Aruna Dias 232 West Beaver Ave.

State College, PA 16801 June 4, 2010

Alan Jalowitz 502 Paterno Library University Park, PA 16802 Dear Mr. Jalowitz Introduction During the American industrial revolution of the 1800 s, the majority of Americas industries were fueled by coal. Northeast Pennsylvania had the largest deposits of anthracite coal in the western hemisphere, this attracted many people from different parts of Europe. They provided cheap labor in the mines, which was to become the state of Pennsylvania s largest, most violent, most profitable and most dangerous industry. The Avondale mine disaster was the deadliest of Pennsylvania mining tragedies . It happened at the Avondale Colliery on September 6th 1869, five months after Pennsylvania became the first state nationwide to pass any form of mine safety legislation. The disasters lead to the death of 110 people. The death toll included five boys between the ages of twelve and seventeen and two volunteers who suffocating while attempting to rescue the trapped miners. At the time the Avondale mine like many of the other mines had a small fire burning at the bottom of the shafts. This created a draft inside the main shaft which improved the air circulation for miners working inside. The ventilating furnace set up to improve the air circulation in the shaft set fire to timbers supporting the mine. The flames engulfed the breaker on the surface blocking the only exit for the miners, the flaming breaker then collapsed into the mine. Further sealing the exit and devouring any oxygen left in the shafts.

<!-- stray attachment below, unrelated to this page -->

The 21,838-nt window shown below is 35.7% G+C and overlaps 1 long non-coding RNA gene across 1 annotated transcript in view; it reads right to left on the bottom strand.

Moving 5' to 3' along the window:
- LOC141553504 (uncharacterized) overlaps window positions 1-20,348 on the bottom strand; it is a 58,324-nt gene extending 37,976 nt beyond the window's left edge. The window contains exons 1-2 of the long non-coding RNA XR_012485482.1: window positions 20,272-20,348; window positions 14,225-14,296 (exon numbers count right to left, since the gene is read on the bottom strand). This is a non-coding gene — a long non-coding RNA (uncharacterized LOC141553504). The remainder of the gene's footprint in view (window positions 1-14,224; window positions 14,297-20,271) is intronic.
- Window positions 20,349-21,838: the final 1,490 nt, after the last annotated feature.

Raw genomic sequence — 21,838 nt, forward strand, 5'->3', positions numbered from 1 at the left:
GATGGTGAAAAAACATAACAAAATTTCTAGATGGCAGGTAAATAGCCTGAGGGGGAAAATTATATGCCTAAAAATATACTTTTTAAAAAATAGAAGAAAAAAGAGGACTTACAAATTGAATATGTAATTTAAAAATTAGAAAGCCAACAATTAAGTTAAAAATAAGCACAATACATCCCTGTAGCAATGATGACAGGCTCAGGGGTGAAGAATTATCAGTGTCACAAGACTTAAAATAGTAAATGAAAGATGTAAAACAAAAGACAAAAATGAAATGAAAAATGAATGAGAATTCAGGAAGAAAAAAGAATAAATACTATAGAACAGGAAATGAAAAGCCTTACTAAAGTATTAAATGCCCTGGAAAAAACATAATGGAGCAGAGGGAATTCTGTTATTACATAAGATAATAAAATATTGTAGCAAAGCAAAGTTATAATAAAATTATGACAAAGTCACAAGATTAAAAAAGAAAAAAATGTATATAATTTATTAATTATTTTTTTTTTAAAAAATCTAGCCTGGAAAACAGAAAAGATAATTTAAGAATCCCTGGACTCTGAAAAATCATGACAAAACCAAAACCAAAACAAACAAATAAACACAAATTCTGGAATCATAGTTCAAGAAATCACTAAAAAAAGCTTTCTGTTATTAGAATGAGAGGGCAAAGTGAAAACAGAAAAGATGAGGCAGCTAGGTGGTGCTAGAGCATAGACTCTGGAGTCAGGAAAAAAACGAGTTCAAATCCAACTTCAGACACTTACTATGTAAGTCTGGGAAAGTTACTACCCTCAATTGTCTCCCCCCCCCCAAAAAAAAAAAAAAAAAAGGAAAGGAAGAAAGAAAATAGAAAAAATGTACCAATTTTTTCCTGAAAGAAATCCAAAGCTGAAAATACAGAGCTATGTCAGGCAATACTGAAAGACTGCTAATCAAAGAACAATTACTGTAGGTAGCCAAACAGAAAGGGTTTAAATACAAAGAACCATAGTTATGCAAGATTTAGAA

Credentials I just completed my junior year in Community and Environmental Development at Penn State University. Not having grown up in Pennsylvania I had not heard about the Avondale disaster before starting my research. I have however been learning a lot about the disaster during my research through websites, web articles, old accounts and a book found detailing the disaster in the Paterno Library. Whilst researching for sources I found myself very intrigued in the catastrophe and the events before and after the incident and have become very interested in the Avondale disaster. With the guidance from my English instructor, my interest in the topic and prior knowledge of time management and research techniques I feel that I would be able to bring the best out of this topic. I m currently starting my senior year in the college of agriculture, even though this topic is not related to my major I feel that I will be able to present the topic well and write an article that does justice to the people who lost their lives on that faithful September morning.

The Avondale breaker, photo taken 1867 by Beckwith

Research After thorough research on the web and in the Penn state libraries, I collected these sources. My research documents include: y y y y y A memo from the US department of labor, mine safety and health administration and a list if all the deceased individuals. An article from the times-tribune outlining the rescue efforts after the disaster, published September 09. A webpage from giving a description of the safety legislations passed after the accident. Article from the The Janesville Gazette Wisconsin 1869-09-07 and 1869-09-08. Part two of an article titled Initial recovery efforts the article was split into 6 different parts only the first two parts containing the description of the mine and the accident and the initial recovery efforts. Book Tragedy At Avondale . This source highlighted the causes, consequences and legacy of the Pennsylvania anthracite coal industry.